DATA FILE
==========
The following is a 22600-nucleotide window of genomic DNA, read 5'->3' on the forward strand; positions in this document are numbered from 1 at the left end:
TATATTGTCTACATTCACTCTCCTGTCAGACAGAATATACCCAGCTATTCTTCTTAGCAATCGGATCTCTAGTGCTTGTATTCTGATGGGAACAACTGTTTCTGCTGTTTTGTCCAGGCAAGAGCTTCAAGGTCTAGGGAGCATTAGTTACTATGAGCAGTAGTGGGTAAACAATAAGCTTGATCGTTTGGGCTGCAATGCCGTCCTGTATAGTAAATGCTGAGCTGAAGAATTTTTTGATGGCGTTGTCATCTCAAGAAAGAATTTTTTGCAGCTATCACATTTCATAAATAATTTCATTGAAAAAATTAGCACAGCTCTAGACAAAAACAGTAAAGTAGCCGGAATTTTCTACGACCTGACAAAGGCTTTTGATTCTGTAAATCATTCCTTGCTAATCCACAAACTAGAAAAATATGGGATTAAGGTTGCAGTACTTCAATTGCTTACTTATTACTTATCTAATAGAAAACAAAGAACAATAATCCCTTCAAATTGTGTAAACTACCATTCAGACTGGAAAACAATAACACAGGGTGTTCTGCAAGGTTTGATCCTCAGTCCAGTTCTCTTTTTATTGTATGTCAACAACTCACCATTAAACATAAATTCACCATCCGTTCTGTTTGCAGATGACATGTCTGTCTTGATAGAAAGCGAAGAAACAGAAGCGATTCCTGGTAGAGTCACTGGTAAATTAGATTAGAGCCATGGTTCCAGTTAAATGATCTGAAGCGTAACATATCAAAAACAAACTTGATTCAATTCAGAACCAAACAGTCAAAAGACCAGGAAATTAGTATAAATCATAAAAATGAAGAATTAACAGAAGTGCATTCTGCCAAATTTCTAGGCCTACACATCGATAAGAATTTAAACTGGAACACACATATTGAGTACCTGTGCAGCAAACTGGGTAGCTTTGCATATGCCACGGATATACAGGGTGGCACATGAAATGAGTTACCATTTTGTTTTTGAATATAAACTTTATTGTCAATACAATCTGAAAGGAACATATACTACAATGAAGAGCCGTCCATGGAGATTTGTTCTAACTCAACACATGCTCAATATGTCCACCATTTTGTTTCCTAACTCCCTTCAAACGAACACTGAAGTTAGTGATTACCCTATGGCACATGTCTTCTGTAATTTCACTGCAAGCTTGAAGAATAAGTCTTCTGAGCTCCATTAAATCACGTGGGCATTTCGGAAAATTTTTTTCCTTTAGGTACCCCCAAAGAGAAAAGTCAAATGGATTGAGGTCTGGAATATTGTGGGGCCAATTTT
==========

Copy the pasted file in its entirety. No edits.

The following is a 22600-nucleotide window of genomic DNA, read 5'->3' on the forward strand; positions in this document are numbered from 1 at the left end:
TATATTGTCTACATTCACTCTCCTGTCAGACAGAATATACCCAGCTATTCTTCTTAGCAATCGGATCTCTAGTGCTTGTATTCTGATGGGAACAACTGTTTCTGCTGTTTTGTCCAGGCAAGAGCTTCAAGGTCTAGGGAGCATTAGTTACTATGAGCAGTAGTGGGTAAACAATAAGCTTGATCGTTTGGGCTGCAATGCCGTCCTGTATAGTAAATGCTGAGCTGAAGAATTTTTTGATGGCGTTGTCATCTCAAGAAAGAATTTTTTGCAGCTATCACATTTCATAAATAATTTCATTGAAAAAATTAGCACAGCTCTAGACAAAAACAGTAAAGTAGCCGGAATTTTCTACGACCTGACAAAGGCTTTTGATTCTGTAAATCATTCCTTGCTAATCCACAAACTAGAAAAATATGGGATTAAGGTTGCAGTACTTCAATTGCTTACTTATTACTTATCTAATAGAAAACAAAGAACAATAATCCCTTCAAATTGTGTAAACTACCATTCAGACTGGAAAACAATAACACAGGGTGTTCTGCAAGGTTTGATCCTCAGTCCAGTTCTCTTTTTATTGTATGTCAACAACTCACCATTAAACATAAATTCACCATCCGTTCTGTTTGCAGATGACATGTCTGTCTTGATAGAAAGCGAAGAAACAGAAGCGATTCCTGGTAGAGTCACTGGTAAATTAGATTAGAGCCATGGTTCCAGTTAAATGATCTGAAGCGTAACATATCAAAAACAAACTTGATTCAATTCAGAACCAAACAGTCAAAAGACCAGGAAATTAGTATAAATCATAAAAATGAAGAATTAACAGAAGTGCATTCTGCCAAATTTCTAGGCCTACACATCGATAAGAATTTAAACTGGAACACACATATTGAGTACCTGTGCAGCAAACTGGGTAGCTTTGCATATGCCACGGATATACAGGGTGGCACATGAAATGAGTTACCATTTTGTTTTTGAATATAAACTTTATTGTCAATACAATCTGAAAGGAACATATACTACAATGAAGAGCCGTCCATGGAGATTTGTTCTAACTCAACACATGCTCAATATGTCCACCATTTTGTTTCCTAACTCCCTTCAAACGAACACTGAAGTTAGTGATTACCCTATGGCACATGTCTTCTGTAATTTCACTGCAAGCTTGAAGAATAAGTCTTCTGAGCTCCATTAAATCACGTGGGCATTTCGGAAAATTTTTTTCCTTTAGGTACCCCCAAAGAGAAAAGTCAAATGGATTGAGGTCTGGAATATTGTGGGGCCAATTTT